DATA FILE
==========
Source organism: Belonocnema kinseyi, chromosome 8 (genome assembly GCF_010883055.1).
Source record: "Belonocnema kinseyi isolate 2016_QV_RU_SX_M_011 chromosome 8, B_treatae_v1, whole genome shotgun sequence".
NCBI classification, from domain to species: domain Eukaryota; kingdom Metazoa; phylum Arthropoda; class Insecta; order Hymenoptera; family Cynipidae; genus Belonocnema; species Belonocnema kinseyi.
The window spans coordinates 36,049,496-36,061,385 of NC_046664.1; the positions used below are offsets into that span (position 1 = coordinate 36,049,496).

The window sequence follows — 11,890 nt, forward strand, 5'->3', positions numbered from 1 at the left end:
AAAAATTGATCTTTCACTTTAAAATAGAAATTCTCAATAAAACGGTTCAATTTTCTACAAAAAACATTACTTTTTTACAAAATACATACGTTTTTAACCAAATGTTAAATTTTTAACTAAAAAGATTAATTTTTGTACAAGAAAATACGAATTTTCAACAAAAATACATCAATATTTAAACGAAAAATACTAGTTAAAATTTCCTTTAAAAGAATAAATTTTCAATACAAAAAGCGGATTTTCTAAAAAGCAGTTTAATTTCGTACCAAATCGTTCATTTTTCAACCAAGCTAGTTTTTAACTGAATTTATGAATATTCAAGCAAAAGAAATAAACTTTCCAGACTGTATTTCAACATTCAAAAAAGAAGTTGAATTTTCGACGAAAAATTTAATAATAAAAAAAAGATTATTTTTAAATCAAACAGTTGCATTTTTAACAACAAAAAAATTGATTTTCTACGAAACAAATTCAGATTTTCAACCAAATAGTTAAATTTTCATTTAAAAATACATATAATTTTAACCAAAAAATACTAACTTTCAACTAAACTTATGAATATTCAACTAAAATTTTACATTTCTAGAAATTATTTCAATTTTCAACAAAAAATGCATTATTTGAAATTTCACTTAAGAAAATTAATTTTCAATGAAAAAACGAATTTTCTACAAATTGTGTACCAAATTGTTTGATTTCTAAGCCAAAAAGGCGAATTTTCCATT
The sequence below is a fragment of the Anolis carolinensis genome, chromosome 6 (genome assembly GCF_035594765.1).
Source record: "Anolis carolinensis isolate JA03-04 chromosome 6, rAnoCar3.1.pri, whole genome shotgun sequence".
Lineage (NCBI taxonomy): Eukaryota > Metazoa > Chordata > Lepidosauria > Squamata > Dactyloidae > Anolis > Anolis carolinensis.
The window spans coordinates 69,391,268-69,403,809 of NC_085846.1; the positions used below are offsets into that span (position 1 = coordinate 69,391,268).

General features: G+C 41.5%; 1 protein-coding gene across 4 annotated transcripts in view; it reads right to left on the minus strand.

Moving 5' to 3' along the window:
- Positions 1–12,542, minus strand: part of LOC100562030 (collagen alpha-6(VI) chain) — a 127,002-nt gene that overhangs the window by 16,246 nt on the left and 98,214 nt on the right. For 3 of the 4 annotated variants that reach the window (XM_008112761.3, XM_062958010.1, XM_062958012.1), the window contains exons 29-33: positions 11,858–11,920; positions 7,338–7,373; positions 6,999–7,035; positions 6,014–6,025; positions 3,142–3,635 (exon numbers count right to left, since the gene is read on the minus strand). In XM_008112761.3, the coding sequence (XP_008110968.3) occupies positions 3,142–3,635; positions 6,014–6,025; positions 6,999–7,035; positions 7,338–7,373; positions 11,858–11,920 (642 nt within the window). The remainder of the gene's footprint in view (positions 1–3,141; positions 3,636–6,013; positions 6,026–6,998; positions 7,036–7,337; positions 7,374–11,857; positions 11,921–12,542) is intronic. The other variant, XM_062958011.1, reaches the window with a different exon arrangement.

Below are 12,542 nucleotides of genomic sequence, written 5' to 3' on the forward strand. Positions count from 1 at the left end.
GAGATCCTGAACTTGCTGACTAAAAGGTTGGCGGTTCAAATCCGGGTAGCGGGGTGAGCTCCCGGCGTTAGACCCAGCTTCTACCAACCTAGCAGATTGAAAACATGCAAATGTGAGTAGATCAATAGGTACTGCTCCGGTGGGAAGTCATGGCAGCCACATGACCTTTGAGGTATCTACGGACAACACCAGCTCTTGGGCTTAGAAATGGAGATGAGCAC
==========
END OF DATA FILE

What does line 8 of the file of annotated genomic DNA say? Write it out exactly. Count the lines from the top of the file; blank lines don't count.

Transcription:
Source record: "Anolis carolinensis isolate JA03-04 chromosome 6, rAnoCar3.1.pri, whole genome shotgun sequence".